Updating the action plan

The SDG dialogues are held yearly, jointly with internal and external parties (other local governments, construction companies, equipment suppliers, service organisations, students, policy makers etc.) and information is shared on the Sustainable Procurement Platform. Annual surveys are conducted to identify learning and development needs for sustainable procurement and annual reporting is done to the board of provincial executives.

Implementation of approach

SDG Purchasing Compass method

In the Sustainable Procurement Plan 2021-2024, the SDG Purchasing Compass method is referred to as the method to put the SDG theory into practice. It is one of the instruments developed by the Sustainable Procurement Platform to help professional buyers and was launched in April 2021. It connects information from various sources and databases that are important for sustainable procurement. It also provides information on the area of relevance for the procurement project, thanks to geographic information system mapping. The SDG procurement compass method guides professional buyers in 5 steps:

1.Step 1: Understand how you can contribute to the SDGs via your procurement;

2.Step 2: Define your ambition based on value chain impact and local opportunities;

3.Step 3: Select SDG targets and indicators and formulate corresponding tender requirements to achieve the ambition set;

4.Step 4: Report on expected impact and communicate SDG impact on the platform;

5.Step 5: Measure realised impacts and identify learnings.

The implementation of the SDG compass method started in 2021 and was tested by 3 projects to pilot how the information from the SDG compass could support the dialogues.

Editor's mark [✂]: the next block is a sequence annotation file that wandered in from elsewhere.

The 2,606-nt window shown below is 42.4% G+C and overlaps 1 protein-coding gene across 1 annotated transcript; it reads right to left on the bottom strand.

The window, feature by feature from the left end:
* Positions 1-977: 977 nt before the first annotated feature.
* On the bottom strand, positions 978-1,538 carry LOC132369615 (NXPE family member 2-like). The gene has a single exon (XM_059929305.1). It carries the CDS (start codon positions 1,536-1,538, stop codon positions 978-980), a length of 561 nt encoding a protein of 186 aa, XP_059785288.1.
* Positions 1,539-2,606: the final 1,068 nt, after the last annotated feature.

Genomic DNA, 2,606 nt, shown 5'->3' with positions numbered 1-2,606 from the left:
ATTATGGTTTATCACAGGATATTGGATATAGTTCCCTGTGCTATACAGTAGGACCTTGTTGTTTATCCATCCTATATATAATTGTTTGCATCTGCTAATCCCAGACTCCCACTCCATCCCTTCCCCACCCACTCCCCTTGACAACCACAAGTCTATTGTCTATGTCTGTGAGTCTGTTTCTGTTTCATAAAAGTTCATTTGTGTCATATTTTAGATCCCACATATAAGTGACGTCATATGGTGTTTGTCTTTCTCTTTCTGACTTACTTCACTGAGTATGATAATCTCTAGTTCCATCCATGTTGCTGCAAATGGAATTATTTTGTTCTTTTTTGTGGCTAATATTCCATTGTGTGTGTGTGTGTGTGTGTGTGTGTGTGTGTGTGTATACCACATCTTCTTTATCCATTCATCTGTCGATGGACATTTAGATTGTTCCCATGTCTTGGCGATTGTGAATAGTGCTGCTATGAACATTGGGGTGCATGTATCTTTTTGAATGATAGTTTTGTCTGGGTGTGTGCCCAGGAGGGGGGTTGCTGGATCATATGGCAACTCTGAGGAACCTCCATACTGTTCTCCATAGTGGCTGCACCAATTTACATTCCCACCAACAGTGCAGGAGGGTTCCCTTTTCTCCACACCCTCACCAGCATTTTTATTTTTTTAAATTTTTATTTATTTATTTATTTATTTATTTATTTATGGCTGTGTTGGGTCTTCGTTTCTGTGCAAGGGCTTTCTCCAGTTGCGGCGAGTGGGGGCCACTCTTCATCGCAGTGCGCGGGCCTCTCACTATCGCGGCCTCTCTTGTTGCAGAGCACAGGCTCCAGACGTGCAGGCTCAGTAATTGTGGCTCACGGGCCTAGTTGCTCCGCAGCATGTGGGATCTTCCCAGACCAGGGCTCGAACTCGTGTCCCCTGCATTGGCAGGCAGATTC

Kappellebrug procurement project

Construction works are the biggest volume of spend and materials for the Province of Zeeland, and are one of the key procurement categories, where the SDG compass method is applied. The “Kapellebrug” procurement project consists of a renovation of the road N290 “Gentsevaart” that goes through the village of Kapellebrug in the south part of the Province of Zeeland, very close to the Belgian border. The road has reached the end of its life span and needs to be renovated. This offers opportunities for a redesign that increases safety for cars, pedestrians and cyclists, while maintaining the same traffic flow. Furthermore, the renovation offers opportunities for a contribution to sustainability and climate adaptation.

To gain insight into the sustainable contribution of the Kapellebrug project, two SDG dialogues were held to formulate the project’s ambition level and assess its contribution to the SDGs.

The first session was about the identification of the relevant SDGs and ways to contribute to the SDGs. In the second session they identified the SDG targets and SDG indicators to measure ambition. Thanks to the risk and opportunity matrix, the policy goal matrix and the already defined three ambition levels for each SDG, it is quite straightforward to identify at an early stage of the tender the relevant SDGs and their corresponding ambition levels.

The goal of the first session was to choose the ambition level for each SDG. The following stakeholders participated in the first session: the project leader, a procurement advisor, municipality actors, environmental policy experts from the Province of Zeeland, a civil engineer, a road infrastructure maintenance specialist, stakeholder manager, and a drinking water company. Before starting the session, it was verified that all stakeholders had visited the road and knew the area around it. It took a day to prepare the session and the session lasted two hours. It was organised online due to the pandemic situation. A whiteboard tool was used to recreate a brainstorming atmosphere. Information shared on the whiteboard was made accessible throughout the procurement process.

An ambition level 1 was chosen for SDG 3 and SDG 13. Requirements will be integrated in the call for tenders, because it will directly impact the planning and design of the construction works. The requirements at level 1 are the following:

• SDG 3 (Ensure healthy lives and promote well-being for all at all ages) and target SDG 3.6 (By 2020, halve the number of global deaths and injuries from road traffic accidents): improve traffic safety for cyclists and pedestrians with traffic calming measures in the design such as speed bumps, chicane and dedicated bicycle lanes with different colored pavements. Road authorities (incl. Belgian road authorities), users, residents and companies will be informed about the usefulness and necessity of the measures to increase safety.